In reality, there are no "new" questions in any category. Those of us who have been here for years have answered the same questions over and over. Separating by topic would only make it more confusing and wouldn't stop repeat questions. There is, after all, an FAQ post on every section of the helpline which covers many of the basic questions, but people don't read it, either. It wasn't but a week or so ago that someone suggested there BE an FAQ - but they have been there since 2009. The guy had never noticed them.
Maybe we could make something round.........................and put it under a cart.......................instead of skids.....................to make it easier to haul stuff. And have a concurrent project to build an axel.
Is there a Kickstarter campaign I can contribute to for that, Ed? Sounds promising.
My apologies for asking for assistance with other info available on the site. I didn't know about the money matters section. However, thanks for the guidance here. I will call capital one for clarification. Also, I didn't know that arms of bank s don't add a fee. That makes me feel better because I assumed another charge there. Also,I'll look into joining the credit union and see if they charge ftf s.
Janet, There are options that charge nothing - but usually come with deposit requirements, brokerage accounts, or other limitations that may or may not work for you. There are also plenty of banks and credit unions that charge a flat one percent on all foreign ATM withdrawals. I think that's a reasonable fee (I don't expect free). The one I chose is USAA's Federal Savings Bank (you don't have to be military to use their banking services). I originally opened it when Wachovia became Wells Fargo and jacked their fee up to 3 percent plus 5 dollars per transaction. Sometimes we jump right in and answer questions that have been asked many times before. Other times we seem to be testy about repeating ourselves. I'm not sure what makes the contributors fall on one side or the other.
Just verified with CapitalOne that there is a 3% charge, no grace period on interest and a very high interest rate and no grace period to boot. I will look into getting a CapitalOne Money Market account. That would seem to be the way out of the fee and interest. I just have a credit card that has no FTFs, so I can be happy about that. My own bank, SunTrust, will charge 3% on withdrawals from my account plus a $2 charge. I'm reconciling to the fact that this is the best I can do given that we leave next week. At least they can't charge me interest on withdrawing my own money. I'm happy to learn the trick from previous posts that I should make sure to withdraw from a bank ATM. Thank you to those who mentioned considering a credit union, Schwab Bank and USAAs Federal Savings Bank. If I had more time, I'd look into those options, but I can't pull it off for this trip. I will do better next time. Thanks to everyone who had helpful information.
Just to clarify for others, it looks like the 3 percent fee is a cash advance fee on a credit card used to withdraw cash, not a foreign transaction fee. Capital One is still a good credit card to use when one is using it as a credit card.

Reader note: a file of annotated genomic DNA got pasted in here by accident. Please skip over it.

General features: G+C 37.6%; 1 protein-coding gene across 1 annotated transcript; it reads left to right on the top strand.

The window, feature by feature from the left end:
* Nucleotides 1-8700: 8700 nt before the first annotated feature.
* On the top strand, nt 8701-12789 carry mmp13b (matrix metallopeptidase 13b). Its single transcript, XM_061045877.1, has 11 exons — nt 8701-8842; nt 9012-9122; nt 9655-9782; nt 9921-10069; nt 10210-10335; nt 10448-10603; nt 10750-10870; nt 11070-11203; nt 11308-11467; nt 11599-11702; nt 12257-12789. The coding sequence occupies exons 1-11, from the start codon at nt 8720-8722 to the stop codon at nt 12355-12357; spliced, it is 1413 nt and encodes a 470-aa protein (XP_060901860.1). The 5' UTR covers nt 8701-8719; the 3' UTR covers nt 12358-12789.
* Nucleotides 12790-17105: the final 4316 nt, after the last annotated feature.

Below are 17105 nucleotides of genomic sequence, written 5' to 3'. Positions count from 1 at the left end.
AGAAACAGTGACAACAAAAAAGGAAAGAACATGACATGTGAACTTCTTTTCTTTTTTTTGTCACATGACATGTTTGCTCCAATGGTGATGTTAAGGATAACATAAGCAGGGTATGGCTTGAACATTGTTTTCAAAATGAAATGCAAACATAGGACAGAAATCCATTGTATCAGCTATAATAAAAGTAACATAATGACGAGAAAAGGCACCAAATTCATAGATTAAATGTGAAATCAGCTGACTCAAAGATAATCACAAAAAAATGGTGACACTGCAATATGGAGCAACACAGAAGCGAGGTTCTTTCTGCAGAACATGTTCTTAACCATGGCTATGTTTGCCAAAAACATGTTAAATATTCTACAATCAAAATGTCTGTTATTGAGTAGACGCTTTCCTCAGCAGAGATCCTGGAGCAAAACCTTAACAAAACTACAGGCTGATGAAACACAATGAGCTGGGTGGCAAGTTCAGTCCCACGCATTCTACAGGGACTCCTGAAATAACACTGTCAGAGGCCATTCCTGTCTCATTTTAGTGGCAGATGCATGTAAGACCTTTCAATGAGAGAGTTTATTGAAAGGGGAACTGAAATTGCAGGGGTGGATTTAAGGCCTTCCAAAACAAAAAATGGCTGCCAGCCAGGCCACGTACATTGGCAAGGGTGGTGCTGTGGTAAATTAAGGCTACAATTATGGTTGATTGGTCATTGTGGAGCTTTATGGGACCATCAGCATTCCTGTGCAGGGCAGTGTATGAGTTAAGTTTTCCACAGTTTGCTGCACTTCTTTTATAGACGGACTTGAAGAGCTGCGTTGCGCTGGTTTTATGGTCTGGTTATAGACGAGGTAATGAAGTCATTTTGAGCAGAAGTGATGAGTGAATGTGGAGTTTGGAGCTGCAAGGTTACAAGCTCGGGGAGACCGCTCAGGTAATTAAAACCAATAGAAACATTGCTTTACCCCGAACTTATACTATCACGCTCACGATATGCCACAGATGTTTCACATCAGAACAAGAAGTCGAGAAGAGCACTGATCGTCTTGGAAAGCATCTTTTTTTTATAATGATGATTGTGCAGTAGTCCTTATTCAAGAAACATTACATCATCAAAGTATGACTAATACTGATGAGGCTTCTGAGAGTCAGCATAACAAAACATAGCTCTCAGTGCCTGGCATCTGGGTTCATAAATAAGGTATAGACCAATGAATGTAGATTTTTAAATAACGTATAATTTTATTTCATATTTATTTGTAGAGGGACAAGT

Not sure that's right about Capital One. They bought ING, not the other way
around. Web site still shows no foreign transaction fee on credit cards.
About a year ago Capital One was bought out (by ING I think). I had a long conversation with them at the time and was told that they were no longer offering accounts with no-fee ATM cards but the terms for existing accounts would continue.
I'm with Nancy and Ed. The same questions will come up over and over. Some people don't see the search option or don't use it well or don't get good results or just find it easier to ask their question. I see a lot of questions that I can answer immediately by a quick internet search. If I found it, so could that person. Live with it. If you don't have the time or inclination to answer, just move on. just sayin' . . .
Looking back,I wasn't clear about the CapitalOne credit card. There are no foreign transaction fees for regular credit card charges abroad. That's a good deal. They charge 3% fees for using this card to withdraw cash plus and outrageous interest rate. I don't know if that is a ftf or just a charge for withdrawing cash.
But that's for their Credit Card.
You want a debit card linked to the Cap One checking account for cash withdrawals - no fees.
We use Capital One for any credit card purchases and Charles Schwab debit card. We opened both just for our travels. The Charles Schwab can be opened even if they are not in your area. You can deposit checks by mail. I think we also had to open a brokerage account, but we just put a couple dollars into it so we could have the debit linked to the checking account. I think they require both accounts. The people are very nice over the phone and we've had no problems. And, No Fees at all!
For the Charles Schwab debit card you can also transfer money electronically (by an ACH transaction) from your "regular" account to the Schwab account. So no need to even write a check to make a deposit. I, too, use Capital One as my credit card and Schwab as my debit card. (I also have two other debit cards for two other financial institutions, just in case.)